Sunday, 23 September 2012

List of 70 basic commands of UNIX


Here are very very basic unix commands you must know. These unix commands are related to the file and directory management in unix and some unix commands are general. You will also come to know how communication takes place between unix computers and also various security commands. So have a look on this exciting tutorial. 

A) File Management Unix Commands 

Creating a File

1. $ cat > test

Now hit the ENTER and start writing and then press CTRL + D to end the file.Your file is created whose name is test.

Creating an empty File

2. $ touch file1

It will create an empty file named file1.

Displaying the Contents of the File

3. $ cat test

It will display the contents of the file named test.

Concatenating the two Files

4. $ cat file1 file2

It will concatenate the file1 and file2

Copying a File to another File

5. $ cp file1 file2

It will copy the contents of file1 into a new file named file2

Moving a File to another File

6. $ mv file1 file2

It will move the contents of file1 into a new file named file2. Now file1 does not exists. This command is also indirectly used to rename a file. To move a file on parent directory we can use $ mv file1 ..

Deleting a File

7. $ rm file1

It will delete file1. But always use $ rm -i file1. It will prompt you a message that you are sure to delete this file. If you press ‘y’, then it will delete it otherwise not.

Appending a File to another File

8. $ file1 >> file2

It will append the contents of file1 at the end of the file2.

Displaying the type of a File

9. $ file file1

It will display the type of file1 that is whether it is Binary File, Empty File, English Text or Binary Text. If you write $ file *, then it will display the type of all files in the current directory.

 B) Directory Management Unix Commands 

Displaying the current working directory

10. $ pwd

It will display the current directory in which you are working.

Creating a Directory

11. $ mkdir dir1

It will create a new directory named dir1.

Removing a Directory

12. $ rmdir dir1

It will remove the directory dir1.

Changing a Directory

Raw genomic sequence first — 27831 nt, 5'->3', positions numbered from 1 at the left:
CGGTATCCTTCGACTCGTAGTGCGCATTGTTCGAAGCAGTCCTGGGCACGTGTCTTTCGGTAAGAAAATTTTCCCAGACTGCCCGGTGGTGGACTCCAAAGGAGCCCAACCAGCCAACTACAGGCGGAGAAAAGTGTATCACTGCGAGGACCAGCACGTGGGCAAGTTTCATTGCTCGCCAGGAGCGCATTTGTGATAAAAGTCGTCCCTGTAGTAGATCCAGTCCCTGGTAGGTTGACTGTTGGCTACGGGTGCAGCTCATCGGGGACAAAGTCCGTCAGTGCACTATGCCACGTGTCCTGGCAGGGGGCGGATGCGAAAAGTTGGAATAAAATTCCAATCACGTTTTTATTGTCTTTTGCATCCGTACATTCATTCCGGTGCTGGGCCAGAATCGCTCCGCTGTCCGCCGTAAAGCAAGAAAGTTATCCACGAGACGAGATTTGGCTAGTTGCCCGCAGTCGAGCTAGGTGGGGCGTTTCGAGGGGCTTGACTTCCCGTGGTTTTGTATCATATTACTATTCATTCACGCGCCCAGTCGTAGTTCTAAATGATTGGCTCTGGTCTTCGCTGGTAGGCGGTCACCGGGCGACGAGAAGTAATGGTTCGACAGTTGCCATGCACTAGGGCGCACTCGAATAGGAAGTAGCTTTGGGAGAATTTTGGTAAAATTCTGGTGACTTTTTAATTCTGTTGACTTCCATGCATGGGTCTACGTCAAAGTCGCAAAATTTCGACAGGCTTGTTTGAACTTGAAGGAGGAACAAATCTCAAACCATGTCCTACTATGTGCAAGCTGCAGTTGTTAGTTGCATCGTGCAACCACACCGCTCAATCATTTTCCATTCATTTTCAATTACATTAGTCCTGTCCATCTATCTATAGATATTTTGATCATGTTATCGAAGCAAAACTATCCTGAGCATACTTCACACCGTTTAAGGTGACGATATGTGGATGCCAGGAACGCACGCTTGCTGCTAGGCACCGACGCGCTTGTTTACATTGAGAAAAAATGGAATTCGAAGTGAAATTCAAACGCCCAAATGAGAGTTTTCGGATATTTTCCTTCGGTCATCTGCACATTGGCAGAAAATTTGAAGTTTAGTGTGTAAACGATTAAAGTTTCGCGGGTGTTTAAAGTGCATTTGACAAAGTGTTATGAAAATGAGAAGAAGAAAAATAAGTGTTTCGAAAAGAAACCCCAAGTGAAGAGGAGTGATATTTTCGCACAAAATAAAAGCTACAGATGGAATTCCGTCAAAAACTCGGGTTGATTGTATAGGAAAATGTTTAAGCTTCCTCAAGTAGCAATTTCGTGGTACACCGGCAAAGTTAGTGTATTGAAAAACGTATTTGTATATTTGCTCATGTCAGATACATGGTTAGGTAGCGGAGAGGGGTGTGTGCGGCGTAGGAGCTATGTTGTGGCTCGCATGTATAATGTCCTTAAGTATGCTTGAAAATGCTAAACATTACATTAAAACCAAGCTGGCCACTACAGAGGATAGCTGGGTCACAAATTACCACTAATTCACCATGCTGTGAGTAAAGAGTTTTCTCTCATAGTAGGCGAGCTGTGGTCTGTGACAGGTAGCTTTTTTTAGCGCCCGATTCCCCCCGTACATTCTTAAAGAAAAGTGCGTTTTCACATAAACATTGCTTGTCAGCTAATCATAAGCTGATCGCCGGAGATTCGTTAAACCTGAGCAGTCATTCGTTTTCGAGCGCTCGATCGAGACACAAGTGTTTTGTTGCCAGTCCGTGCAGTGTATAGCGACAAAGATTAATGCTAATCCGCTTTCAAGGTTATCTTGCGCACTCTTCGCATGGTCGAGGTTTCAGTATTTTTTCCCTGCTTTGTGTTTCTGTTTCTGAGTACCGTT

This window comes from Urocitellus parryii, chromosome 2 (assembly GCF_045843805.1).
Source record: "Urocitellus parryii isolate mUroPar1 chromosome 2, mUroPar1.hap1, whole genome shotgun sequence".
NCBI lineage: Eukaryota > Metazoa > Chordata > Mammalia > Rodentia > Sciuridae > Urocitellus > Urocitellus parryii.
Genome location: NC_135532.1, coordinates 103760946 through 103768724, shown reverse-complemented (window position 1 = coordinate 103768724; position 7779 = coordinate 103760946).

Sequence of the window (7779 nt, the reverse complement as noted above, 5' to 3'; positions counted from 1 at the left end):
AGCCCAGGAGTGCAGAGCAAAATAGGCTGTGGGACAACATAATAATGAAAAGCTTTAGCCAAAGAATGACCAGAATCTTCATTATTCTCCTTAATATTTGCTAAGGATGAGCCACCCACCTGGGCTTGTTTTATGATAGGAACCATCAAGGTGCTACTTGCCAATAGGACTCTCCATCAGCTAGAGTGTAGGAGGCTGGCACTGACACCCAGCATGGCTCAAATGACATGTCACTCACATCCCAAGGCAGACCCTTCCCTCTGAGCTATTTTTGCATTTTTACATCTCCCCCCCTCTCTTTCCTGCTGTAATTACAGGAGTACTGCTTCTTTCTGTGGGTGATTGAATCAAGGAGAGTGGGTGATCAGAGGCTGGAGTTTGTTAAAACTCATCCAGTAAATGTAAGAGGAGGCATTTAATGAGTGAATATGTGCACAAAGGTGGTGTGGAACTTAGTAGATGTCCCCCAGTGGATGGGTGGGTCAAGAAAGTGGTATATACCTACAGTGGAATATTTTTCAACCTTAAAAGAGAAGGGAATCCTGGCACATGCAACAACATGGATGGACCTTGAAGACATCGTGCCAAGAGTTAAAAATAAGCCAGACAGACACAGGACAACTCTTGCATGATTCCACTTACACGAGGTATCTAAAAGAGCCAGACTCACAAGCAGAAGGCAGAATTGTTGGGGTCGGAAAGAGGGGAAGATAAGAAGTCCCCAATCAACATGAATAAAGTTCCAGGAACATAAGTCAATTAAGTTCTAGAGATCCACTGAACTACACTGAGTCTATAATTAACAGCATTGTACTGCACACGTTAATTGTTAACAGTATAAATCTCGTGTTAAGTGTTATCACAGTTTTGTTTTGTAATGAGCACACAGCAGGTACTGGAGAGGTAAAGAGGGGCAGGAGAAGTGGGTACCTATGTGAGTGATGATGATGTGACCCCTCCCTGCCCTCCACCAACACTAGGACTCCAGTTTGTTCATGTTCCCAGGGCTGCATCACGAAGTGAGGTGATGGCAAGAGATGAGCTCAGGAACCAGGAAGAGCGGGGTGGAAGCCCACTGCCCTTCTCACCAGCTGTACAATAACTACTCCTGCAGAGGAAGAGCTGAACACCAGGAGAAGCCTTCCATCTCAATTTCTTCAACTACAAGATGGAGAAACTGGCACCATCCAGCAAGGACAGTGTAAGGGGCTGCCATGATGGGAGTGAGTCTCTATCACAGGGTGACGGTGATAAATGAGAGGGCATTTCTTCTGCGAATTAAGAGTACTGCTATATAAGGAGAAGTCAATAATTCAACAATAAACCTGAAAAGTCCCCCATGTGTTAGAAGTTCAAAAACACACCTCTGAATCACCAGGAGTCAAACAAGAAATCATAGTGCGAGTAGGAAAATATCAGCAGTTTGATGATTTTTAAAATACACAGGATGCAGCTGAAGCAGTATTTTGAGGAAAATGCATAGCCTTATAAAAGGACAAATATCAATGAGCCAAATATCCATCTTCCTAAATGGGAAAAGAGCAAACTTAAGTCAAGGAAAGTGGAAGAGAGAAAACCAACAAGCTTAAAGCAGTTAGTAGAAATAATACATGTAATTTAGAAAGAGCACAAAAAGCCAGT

13. $ cd dir2

It will take you to dir2 directory from your previous directory dir1.

 C) File and Directory Listing Unix Commands 

14. $ ls *: lists all directories and files. 

15. $ ls t*: will display all the files starting with t and also the files of directories whose name starts with t.

16. $ ls [tT]*: will display all the files starting with t or T and also the files of directories whose name starts with t or T.

17. $ ls [m-t]*: will display all the files whose first alphabet of name lies in the range of m and t and also the files of directories whose first alphabet of name lies in m and t.

18. $ ls [!a-b]*: will display all the files whose first alphabet of name don’t lies in the range of a and z and also the files of directories whose first alphabet of name don’t lies in a and z.

19. $ ls -l: long lists all directories and files with some extra information.

20. $ ls -p: lists all directories and files but will attach slash with the name of directories.

21. $ ls -a: lists all files on your directory.

22. $ ls -d: displays data about directories.

23. $ ls -t: lists files in order of their last modification time. 

24. $ ls -lu: lists files in order of their last access time. 

25. $ ls -r: lists all directories and files but will attach slash with the name of directories and * with the name of executable files.

26. $ ls -Cs: lists all the files on your directory with a columnar format along the size of each file.

27. $ ls -lR: lists all the files on your directory in a recursive manner.

28. $ ls -ld t*: lists all directories and files starting the name with t.

 D) Unix Date Commands 

29. $ date: Fri Feb 14 11:00:12 IST 2009

In order to customize date you can use following switches along with date command

+%D = mm/dd/yy
 +%H = hour (0 - 23)
 +%M = minute (0 - 59)
 +%S = second (0 - 59)
 +%T = HH:MM:SS
 +%w = Day of the week, sunday = 0
 +%a = abbreviated week day
 +%h = abbreviated month (jan - dec)
 +%r = time in AM /PM
 +%y = last two digits of a year

 E) Unix General Command 

30. $ logname: displays your user name.

31. $ who: displays information about all users sitting online like their user name, terminal name and date and time

32. $ who -H: displays information about all users sitting online like their user name, terminal name and date and time with proper headings

33. $ who am i: displays information only about you like your user name, terminal name and date and time

34. $ finger: displays information about all users sitting online like their user name, terminal name and date and time and much more.

35. $ tput: clears the screen

36. $ cal: displays the calendar

37. $ bc: calculator